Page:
THINGS WE’RE DYING TO KNOW…
Let’s start with the book’s title and your cover image. How did you choose each? And, if I asked you to describe or sum up your book, what three words immediately come to mind?
The first three words that come to mind are twin, myth, split, but also blood and heartbeat. The poems reveal the motivations of a narrator who has always lived in a pair, and what emotions surface when that other half is removed. There were other titles, but Monozygotic | Codependent is the one that happened when I took a deep breath, relaxed my shoulders and was honest with myself. It’s the title that I felt encompassed the collection’s raison d'etre.
I worked with the publishers on the cover very closely. The cover image is by Tom Gorman. I love the haunting qualities of the two eggs and the nest, the darkness that surrounds the nest, as well as the mystery of what is in the darkness—if one egg were to fall, where would it land? I wanted an image that was stark yet simple.
What were you trying to achieve with your chapbook? Tell us about the world you were trying to create, and who lives in it.
The world I wanted to create is a magical, magnified world—yet one where appearances are certainly deceptive.
Can you describe your writing practice or process for this collection? Do you have a favorite revision strategy?
My writing practice always involves clearing out the cobwebs—both literally and figuratively. I have to have a clean place around me. If my writing space is cluttered my thoughts are cluttered. Revision means I agonize, sometimes for hours, over how to precisely say exactly what I want, and how to connect the subconscious to concise imagery that will make sense to the reader. I am not that person who can walk away from a poem; I don’t want space from the emotion. Revisions for me also include examining events/emotion to determine what it is I am supposed to learn from it to include in the lines. Because I tend to be very in-my-head most of the time, I ask for feedback on my poems so I know how they are perceived—that tells me what needs work.
The amount of time it took for me to understand what themes kept repeating in this collection was lengthy. I took a workshop, "Snow's Inaccurate Dictations Retell the Story," in fall 2014 with Maureen Alsop. I like what Maureen says about recurrent images. She says these replicate symbols that bustle at the edges of your poems create your personal arcana. I discovered my replicate images were eggs, feathers, locks of hair, locks of doors, moons, empty bowls, and birds, for example. With the exception of birds, these are closed off images, but within those images there are pairings—things that don’t work well alone. I learned that the poems were representations of what it means to live in a pair, to not know how to live alone, and that when the other half suddenly goes missing, what happens during that split. Once I understood that I was able to write faster and with purpose.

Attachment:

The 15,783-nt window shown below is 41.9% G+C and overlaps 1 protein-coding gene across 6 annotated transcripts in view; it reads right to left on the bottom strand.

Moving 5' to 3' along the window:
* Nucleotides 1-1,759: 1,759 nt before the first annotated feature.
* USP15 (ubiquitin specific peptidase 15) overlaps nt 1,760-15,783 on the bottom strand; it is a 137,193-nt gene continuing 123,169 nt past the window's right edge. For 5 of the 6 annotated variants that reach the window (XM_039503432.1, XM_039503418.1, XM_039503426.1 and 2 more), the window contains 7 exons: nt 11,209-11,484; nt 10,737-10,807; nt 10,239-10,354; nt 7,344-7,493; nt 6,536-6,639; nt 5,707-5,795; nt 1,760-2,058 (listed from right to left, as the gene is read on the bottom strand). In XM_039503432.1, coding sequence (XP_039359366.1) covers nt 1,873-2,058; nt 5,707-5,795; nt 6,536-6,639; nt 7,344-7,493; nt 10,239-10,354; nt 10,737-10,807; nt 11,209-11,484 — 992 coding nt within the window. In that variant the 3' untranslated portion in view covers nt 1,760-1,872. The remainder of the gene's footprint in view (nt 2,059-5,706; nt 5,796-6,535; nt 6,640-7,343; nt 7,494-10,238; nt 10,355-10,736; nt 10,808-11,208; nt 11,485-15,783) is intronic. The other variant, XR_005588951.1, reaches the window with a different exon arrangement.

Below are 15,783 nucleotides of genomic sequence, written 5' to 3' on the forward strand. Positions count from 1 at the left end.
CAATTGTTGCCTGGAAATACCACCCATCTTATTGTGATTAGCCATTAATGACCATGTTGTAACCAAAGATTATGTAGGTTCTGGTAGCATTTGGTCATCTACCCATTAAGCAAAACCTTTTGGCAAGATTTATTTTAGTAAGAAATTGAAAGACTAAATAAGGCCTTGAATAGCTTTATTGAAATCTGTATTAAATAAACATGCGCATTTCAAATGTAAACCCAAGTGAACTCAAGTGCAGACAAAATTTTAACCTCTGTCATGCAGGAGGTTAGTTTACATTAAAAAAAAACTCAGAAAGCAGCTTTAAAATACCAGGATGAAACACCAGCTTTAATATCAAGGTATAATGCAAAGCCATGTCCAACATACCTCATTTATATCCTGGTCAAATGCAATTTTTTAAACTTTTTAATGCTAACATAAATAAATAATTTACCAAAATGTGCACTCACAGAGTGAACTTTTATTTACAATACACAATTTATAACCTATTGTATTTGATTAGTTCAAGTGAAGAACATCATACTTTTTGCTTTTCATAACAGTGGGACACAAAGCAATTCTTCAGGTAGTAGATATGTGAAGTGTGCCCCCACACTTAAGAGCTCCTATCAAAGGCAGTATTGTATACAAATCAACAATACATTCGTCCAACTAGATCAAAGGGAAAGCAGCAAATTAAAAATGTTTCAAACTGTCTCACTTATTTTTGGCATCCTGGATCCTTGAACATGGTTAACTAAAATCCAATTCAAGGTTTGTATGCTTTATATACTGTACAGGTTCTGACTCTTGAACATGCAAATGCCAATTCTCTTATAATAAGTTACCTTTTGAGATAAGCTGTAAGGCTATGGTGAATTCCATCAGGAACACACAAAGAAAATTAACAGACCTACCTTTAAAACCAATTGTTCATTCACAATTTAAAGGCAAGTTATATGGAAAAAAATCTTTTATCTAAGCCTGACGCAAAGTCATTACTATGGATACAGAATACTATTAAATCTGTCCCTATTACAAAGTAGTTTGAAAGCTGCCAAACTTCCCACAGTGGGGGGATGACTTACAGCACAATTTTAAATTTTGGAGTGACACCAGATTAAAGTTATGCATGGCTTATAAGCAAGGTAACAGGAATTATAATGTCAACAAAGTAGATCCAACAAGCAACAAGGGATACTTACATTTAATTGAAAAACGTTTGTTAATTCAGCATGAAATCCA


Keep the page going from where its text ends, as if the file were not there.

How did you order the poems in the collection? Do you have a specific method for arranging your poems or is it sort of haphazard, like you lay the pages out on the floor and see what order you pick them back up in?
I knew I needed a narrative arc for the poems. I needed readers to understand the familial myths, to see the progression of why one clings as the “submissive” twin. We so easily accept the roles that are given to us in life. This is not the focus of the book though. The focus is the psychological effect when the split happens. The book moves from the twin-twin relationship to how the twin left behind tries to live in a pair no matter the cost, anything from relationships with men, offspring, as well as the intermittent focus on self.
What do you love to find in a poem you read, or love to craft into a poem you’re writing?
Those simple reflective lines in poetry that cause me to pause and re-read. I love those haunted poems, the poems that bend language, poems that conjure up our deepest secrets. I like poems that surprise.
Can you share an excerpt from your book? And tell us why you chose this poem for us to read – did it galvanize the writing of the rest of the collection? Is it your book’s heart? Is it the first or last poem you wrote for the book?